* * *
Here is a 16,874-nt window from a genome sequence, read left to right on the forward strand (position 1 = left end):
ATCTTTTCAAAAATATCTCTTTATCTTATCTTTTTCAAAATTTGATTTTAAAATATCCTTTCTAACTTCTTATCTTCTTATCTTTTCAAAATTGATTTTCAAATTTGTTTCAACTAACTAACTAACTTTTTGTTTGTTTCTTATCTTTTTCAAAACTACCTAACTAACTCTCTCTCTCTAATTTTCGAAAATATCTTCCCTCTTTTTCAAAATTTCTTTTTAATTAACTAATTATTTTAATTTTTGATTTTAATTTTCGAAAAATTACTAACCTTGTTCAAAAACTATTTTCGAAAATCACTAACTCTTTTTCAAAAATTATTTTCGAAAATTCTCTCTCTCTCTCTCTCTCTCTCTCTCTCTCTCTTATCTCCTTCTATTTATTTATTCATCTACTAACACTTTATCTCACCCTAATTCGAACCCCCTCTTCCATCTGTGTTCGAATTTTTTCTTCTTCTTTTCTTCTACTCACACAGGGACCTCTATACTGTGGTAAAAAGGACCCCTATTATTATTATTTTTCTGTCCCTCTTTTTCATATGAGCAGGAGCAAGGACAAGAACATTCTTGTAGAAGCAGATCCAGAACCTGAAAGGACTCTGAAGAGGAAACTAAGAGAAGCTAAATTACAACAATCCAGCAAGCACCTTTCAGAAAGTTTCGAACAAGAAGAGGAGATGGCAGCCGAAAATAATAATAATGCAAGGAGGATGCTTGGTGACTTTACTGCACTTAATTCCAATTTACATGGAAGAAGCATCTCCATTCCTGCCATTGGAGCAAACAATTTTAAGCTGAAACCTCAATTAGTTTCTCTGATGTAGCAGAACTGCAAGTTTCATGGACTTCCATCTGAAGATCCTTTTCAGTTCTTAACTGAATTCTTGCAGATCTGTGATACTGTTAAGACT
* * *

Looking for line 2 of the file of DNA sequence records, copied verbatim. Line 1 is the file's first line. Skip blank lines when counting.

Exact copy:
ATCTTTTCAAAAATATCTCTTTATCTTATCTTTTTCAAAATTTGATTTTAAAATATCCTTTCTAACTTCTTATCTTCTTATCTTTTCAAAATTGATTTTCAAATTTGTTTCAACTAACTAACTAACTTTTTGTTTGTTTCTTATCTTTTTCAAAACTACCTAACTAACTCTCTCTCTCTAATTTTCGAAAATATCTTCCCTCTTTTTCAAAATTTCTTTTTAATTAACTAATTATTTTAATTTTTGATTTTAATTTTCGAAAAATTACTAACCTTGTTCAAAAACTATTTTCGAAAATCACTAACTCTTTTTCAAAAATTATTTTCGAAAATTCTCTCTCTCTCTCTCTCTCTCTCTCTCTCTCTCTTATCTCCTTCTATTTATTTATTCATCTACTAACACTTTATCTCACCCTAATTCGAACCCCCTCTTCCATCTGTGTTCGAATTTTTTCTTCTTCTTTTCTTCTACTCACACAGGGACCTCTATACTGTGGTAAAAAGGACCCCTATTATTATTATTTTTCTGTCCCTCTTTTTCATATGAGCAGGAGCAAGGACAAGAACATTCTTGTAGAAGCAGATCCAGAACCTGAAAGGACTCTGAAGAGGAAACTAAGAGAAGCTAAATTACAACAATCCAGCAAGCACCTTTCAGAAAGTTTCGAACAAGAAGAGGAGATGGCAGCCGAAAATAATAATAATGCAAGGAGGATGCTTGGTGACTTTACTGCACTTAATTCCAATTTACATGGAAGAAGCATCTCCATTCCTGCCATTGGAGCAAACAATTTTAAGCTGAAACCTCAATTAGTTTCTCTGATGTAGCAGAACTGCAAGTTTCATGGACTTCCATCTGAAGATCCTTTTCAGTTCTTAACTGAATTCTTGCAGATCTGTGATACTGTTAAGACT